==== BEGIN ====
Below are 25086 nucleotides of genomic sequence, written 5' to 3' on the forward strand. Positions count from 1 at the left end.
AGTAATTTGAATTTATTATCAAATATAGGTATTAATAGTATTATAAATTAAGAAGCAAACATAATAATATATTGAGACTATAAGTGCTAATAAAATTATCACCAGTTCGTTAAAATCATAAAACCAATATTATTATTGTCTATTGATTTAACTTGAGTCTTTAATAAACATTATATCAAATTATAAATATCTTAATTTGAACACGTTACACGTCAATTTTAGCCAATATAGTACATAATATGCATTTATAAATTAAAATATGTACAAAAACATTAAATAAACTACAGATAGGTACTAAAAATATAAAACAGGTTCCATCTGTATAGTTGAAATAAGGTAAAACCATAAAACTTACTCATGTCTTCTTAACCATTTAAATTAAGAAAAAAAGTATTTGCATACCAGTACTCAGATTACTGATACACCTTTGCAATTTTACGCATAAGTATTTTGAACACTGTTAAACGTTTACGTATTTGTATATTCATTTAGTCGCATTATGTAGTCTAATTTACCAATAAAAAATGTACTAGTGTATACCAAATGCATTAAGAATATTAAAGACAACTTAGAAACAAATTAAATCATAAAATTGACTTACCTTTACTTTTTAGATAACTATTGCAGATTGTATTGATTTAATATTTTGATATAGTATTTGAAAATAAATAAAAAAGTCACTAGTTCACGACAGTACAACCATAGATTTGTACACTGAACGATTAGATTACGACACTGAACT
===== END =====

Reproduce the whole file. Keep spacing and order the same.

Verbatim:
Below are 25086 nucleotides of genomic sequence, written 5' to 3' on the forward strand. Positions count from 1 at the left end.
AGTAATTTGAATTTATTATCAAATATAGGTATTAATAGTATTATAAATTAAGAAGCAAACATAATAATATATTGAGACTATAAGTGCTAATAAAATTATCACCAGTTCGTTAAAATCATAAAACCAATATTATTATTGTCTATTGATTTAACTTGAGTCTTTAATAAACATTATATCAAATTATAAATATCTTAATTTGAACACGTTACACGTCAATTTTAGCCAATATAGTACATAATATGCATTTATAAATTAAAATATGTACAAAAACATTAAATAAACTACAGATAGGTACTAAAAATATAAAACAGGTTCCATCTGTATAGTTGAAATAAGGTAAAACCATAAAACTTACTCATGTCTTCTTAACCATTTAAATTAAGAAAAAAAGTATTTGCATACCAGTACTCAGATTACTGATACACCTTTGCAATTTTACGCATAAGTATTTTGAACACTGTTAAACGTTTACGTATTTGTATATTCATTTAGTCGCATTATGTAGTCTAATTTACCAATAAAAAATGTACTAGTGTATACCAAATGCATTAAGAATATTAAAGACAACTTAGAAACAAATTAAATCATAAAATTGACTTACCTTTACTTTTTAGATAACTATTGCAGATTGTATTGATTTAATATTTTGATATAGTATTTGAAAATAAATAAAAAAGTCACTAGTTCACGACAGTACAACCATAGATTTGTACACTGAACGATTAGATTACGACACTGAACT